Nassau police said Wednesday that they’ve recently submitted for testing DNA evidence related to five other unsolved homicides from the same era and are awaiting results.

“Whether that’s related to Richard Cottingham or not has yet to be determined,” said Det. Capt. Stephen Fitzpatrick, commander of the police department’s homicide squad.

Investigators now believe that Cottingham posed as a mall security officer or police officer as a way to approach Cusick before attacking her, he said.

Nassau homicide detectives have met with Cottingham and taken statements from him, according to authorities.

Fitzpatrick also said the daughter of one of the Cottingham's murder victims and a serial killer expert who have an ongoing relationship with Cottingham gave police “very, very useful information.”

Cottingham, a former Manhattan computer programmer and husband and father of three from Lodi, New Jersey, earned his moniker after dismembering some of his victims.

He did so during his 1979 attack on two women at the Travel Inn Motor Hotel on West 42nd Street in Manhattan.

A New York City jury convicted him of those killings and the 1980 slaying of a woman at Hotel Seville on East 29th Street in Manhattan, whom he strangled and mutilated before setting her on fire. Authorities believe all three victims were sex workers.

Prosecutors said a break in the Valley Stream cold case happened after authorities recently retested DNA evidence in the case and uploaded a profile from evidence in the case into a national index. They said they got a perfect match: Cottingham.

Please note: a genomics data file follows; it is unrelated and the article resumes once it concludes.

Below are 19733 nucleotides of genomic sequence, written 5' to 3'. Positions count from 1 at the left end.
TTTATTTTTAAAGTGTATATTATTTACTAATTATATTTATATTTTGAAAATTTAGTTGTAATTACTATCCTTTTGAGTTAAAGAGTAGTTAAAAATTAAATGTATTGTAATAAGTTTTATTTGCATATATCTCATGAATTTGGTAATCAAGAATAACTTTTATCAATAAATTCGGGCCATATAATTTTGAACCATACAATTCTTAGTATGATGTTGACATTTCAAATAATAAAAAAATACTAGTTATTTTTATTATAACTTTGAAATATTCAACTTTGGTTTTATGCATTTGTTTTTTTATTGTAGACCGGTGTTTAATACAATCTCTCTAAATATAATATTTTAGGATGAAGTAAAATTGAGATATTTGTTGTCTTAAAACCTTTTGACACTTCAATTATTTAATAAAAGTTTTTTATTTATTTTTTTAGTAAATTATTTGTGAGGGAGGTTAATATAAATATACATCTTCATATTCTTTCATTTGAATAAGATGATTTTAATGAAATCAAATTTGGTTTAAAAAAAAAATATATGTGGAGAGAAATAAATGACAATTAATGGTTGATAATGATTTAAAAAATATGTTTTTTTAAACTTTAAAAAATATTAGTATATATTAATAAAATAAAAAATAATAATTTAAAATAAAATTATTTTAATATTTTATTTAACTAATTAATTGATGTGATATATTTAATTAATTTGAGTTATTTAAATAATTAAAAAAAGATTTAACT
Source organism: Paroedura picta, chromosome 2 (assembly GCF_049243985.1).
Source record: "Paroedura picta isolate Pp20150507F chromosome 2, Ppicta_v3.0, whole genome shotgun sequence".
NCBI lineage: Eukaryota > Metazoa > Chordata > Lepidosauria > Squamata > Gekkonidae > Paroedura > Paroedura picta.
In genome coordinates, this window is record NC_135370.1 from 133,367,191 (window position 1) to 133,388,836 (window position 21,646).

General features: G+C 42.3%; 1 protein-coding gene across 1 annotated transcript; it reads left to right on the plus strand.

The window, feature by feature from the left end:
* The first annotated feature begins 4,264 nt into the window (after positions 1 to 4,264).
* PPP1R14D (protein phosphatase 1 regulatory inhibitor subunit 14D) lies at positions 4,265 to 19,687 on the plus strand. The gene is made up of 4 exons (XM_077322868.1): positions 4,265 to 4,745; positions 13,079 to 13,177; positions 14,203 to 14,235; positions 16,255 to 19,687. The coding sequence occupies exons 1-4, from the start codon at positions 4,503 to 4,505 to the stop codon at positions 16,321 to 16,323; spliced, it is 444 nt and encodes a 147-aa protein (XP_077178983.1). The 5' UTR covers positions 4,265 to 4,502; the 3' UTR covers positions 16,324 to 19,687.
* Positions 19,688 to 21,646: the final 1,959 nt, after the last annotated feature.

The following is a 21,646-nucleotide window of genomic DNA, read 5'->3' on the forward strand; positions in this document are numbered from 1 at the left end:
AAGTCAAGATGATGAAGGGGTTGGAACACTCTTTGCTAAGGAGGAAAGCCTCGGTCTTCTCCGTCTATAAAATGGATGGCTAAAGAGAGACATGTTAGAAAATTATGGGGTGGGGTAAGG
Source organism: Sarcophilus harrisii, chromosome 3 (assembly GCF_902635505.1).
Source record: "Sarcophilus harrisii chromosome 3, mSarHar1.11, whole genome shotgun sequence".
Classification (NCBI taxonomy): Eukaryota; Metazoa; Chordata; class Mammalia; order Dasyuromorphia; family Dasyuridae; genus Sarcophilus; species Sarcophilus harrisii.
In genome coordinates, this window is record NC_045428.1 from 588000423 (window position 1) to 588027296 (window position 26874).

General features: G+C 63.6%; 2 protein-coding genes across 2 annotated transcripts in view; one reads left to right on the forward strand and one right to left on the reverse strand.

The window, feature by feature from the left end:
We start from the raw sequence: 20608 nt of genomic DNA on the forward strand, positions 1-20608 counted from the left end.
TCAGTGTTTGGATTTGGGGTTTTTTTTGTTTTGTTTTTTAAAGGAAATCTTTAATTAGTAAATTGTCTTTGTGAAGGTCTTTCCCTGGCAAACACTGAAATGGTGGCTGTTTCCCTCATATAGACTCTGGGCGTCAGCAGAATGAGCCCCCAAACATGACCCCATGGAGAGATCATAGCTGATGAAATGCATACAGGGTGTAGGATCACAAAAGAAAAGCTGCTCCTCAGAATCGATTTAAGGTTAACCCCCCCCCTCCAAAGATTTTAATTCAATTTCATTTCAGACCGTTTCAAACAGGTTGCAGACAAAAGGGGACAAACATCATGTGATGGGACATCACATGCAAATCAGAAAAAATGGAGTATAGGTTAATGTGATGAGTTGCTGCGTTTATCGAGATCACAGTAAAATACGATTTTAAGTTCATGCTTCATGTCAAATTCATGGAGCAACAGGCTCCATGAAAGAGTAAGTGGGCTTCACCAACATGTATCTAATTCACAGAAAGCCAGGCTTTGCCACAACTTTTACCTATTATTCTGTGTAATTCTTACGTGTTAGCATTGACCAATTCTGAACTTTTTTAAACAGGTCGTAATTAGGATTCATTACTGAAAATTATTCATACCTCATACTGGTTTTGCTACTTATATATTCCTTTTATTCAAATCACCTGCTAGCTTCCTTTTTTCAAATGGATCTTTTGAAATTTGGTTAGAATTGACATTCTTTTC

“Obviously this case hinges on DNA,” Cottingham’s lawyer, Jeffrey Groder, told Newsday on Wednesday. “I am conducting my own investigation of that evidence.”

On Feb. 16, 1968, Cusick’s father found her battered 5-foot-2, 98-pound remains in the back seat of her family’s 1961 Plymouth Valiant in the mall parking lot and called police.

Cusick, who was estranged from her husband and living with her parents, had stopped at the Valley Stream shopping center on her way home from her job teaching children’s dance classes in Oceanside to buy new shoes.

Copy photo of 1968 rape/murder victim Diane Cusick, 23, who...

Copy photo of 1968 rape/murder victim Diane Cusick, 23, who was found in her car in the Green Acres shopping mall in Valley Stream.  Credit: Cusick Family

Her parents, Bernard and Rita Martin, had gone looking for her when she didn’t return to their home on Eighth Avenue in New Hyde Park after mall closing time.

Two-inch-wide adhesive tape had been wound around Cusick’s mouth and neck, causing her suffocation, Nassau’s medical examiner said at the time of the crime.